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Is there a scientific basis for philosophical views that oppose faith?

Ignacio Sols, Full Professor emeritus of algebra, directed a seminar organized by the group of research Science, Reason and Faith.

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Ignacio Sols is Full Professor emeritus of algebra at the School of Mathematics at the Complutense University of Madrid. PHOTO: Manuel Castells
19/02/14 12:07 Fina Trèmols

Ignacio Sols Lucia, Full Professor emeritus of algebra of the School of Mathematics of the Complutense University, was in charge of directing a new seminar organized by the group of research Science, Reason and Faith of the University of Navarra.

Christianity took over from Islam a mathematics fundamentally created by Greek antiquity and developed it until it became a descriptive model of the material reality, more and more adjusted. The only case of civil service examination of the Church to a scientific hypothesis, the Galileo case, did not have negative consequences for science but, on the contrary - and without intending it - it had positive ones. And no other is known.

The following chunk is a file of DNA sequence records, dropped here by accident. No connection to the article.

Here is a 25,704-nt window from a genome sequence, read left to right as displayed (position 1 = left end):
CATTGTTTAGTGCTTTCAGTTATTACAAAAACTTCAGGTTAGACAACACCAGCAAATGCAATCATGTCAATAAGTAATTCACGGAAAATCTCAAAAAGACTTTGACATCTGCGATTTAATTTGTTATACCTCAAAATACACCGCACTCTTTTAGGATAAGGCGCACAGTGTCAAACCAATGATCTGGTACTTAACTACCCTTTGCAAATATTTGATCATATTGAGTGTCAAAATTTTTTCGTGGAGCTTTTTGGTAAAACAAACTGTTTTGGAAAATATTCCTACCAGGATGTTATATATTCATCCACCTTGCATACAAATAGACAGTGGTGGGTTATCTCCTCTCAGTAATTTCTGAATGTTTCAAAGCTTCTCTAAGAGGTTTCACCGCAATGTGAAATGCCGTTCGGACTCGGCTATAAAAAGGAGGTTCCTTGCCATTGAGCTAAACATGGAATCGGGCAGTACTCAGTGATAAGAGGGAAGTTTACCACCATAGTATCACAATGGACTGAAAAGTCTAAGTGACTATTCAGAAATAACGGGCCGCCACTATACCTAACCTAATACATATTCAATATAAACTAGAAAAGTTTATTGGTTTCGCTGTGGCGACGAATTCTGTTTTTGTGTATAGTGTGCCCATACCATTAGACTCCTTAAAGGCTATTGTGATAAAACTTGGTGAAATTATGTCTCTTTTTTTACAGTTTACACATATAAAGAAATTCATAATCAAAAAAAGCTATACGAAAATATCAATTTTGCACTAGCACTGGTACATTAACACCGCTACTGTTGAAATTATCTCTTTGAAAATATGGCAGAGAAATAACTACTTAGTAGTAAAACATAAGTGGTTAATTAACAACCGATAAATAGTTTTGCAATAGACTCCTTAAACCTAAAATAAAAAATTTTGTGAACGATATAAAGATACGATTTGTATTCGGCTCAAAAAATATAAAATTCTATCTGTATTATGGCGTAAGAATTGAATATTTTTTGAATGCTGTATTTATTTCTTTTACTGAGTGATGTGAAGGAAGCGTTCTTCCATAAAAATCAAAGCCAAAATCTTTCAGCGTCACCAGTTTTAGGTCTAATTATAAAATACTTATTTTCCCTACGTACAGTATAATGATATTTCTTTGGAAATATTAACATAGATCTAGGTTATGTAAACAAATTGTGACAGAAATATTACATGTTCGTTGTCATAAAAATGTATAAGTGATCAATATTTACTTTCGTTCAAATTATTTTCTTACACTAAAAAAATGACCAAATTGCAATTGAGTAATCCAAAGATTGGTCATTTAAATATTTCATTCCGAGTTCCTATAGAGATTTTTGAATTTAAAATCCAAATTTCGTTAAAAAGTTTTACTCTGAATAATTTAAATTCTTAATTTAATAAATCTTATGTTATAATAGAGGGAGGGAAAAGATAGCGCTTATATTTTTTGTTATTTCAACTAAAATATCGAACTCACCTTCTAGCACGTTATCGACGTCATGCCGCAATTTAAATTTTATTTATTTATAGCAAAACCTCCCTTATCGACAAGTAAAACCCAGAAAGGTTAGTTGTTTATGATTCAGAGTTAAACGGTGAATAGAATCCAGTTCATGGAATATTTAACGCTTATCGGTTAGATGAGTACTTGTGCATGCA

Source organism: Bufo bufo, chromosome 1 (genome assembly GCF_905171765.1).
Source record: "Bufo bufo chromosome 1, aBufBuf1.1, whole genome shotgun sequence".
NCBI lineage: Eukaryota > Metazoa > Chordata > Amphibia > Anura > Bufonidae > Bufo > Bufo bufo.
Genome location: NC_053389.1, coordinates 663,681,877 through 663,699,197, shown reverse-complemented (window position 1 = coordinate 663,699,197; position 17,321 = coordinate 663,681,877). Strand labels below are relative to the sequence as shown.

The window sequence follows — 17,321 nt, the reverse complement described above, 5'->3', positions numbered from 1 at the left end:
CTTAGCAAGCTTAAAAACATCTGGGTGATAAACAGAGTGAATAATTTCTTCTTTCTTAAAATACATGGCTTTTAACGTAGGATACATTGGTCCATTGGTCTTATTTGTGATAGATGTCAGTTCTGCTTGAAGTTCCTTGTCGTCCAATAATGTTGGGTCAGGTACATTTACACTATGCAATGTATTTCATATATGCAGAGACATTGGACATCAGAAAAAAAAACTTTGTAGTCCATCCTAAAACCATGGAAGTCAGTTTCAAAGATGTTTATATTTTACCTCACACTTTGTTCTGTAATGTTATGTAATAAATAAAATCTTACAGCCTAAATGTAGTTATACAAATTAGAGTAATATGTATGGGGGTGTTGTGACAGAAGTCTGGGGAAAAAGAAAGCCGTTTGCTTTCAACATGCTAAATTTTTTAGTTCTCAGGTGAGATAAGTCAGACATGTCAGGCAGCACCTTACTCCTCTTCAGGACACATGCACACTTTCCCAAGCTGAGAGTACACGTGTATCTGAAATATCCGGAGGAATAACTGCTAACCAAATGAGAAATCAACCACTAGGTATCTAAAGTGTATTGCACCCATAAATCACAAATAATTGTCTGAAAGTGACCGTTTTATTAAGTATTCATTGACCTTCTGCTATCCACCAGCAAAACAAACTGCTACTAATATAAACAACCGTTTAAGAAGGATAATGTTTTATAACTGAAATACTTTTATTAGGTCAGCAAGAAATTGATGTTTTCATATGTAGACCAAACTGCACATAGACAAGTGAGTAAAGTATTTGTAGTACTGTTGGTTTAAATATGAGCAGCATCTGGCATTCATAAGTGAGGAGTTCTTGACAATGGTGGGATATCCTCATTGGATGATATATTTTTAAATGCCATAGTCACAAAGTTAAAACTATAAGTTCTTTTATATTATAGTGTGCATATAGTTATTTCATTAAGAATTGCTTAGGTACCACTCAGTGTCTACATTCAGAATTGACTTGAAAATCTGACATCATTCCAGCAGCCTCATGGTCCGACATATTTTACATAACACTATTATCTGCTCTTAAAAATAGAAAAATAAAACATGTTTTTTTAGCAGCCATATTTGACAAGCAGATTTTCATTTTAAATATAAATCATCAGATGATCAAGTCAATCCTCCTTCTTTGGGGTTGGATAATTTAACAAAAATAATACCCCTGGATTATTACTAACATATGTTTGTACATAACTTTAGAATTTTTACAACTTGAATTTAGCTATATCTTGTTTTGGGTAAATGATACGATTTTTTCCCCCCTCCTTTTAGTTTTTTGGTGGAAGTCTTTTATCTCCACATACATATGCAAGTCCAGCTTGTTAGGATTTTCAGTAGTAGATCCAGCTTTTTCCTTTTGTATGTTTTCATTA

"The only case of civil service examination of the Church to a scientific hypothesis had positive consequences for science."

The historical balance of the Church's relations with science, for and against, is very favorable. It is not that science proves faith: God is not properly the object of science, He does not appear among its assertions in any case. But the congruence of scientific results with the contents of revelation is overwhelming. For example: the absence of determinism in the behavior of the subject, and the dating of the world at 13.76 billion years, when long ago it was held that it was eternal. Why, then, is it believed that Christianity has always been a hindrance to science? And from the other point of view, why is it believed that faith is threatened by the advance of science?

Today we can also observe the decline in the issue of young people who choose to do programs of study of a purely scientific nature. Talent is often directed towards "more productive" careers. Professor Sols proposed some ideas to arouse vocations for science, and to change that erroneous perception of broad sectors of the current culture expressed in the previous questions. He emphasized the importance of Education, and the importance of enthusiasm in secondary school teachers. The important work of these professionals must be revalued. "Today we are facing a youth that, as Popper already announced, begins by despising Philosophy, and ends up despising Science itself", he affirmed.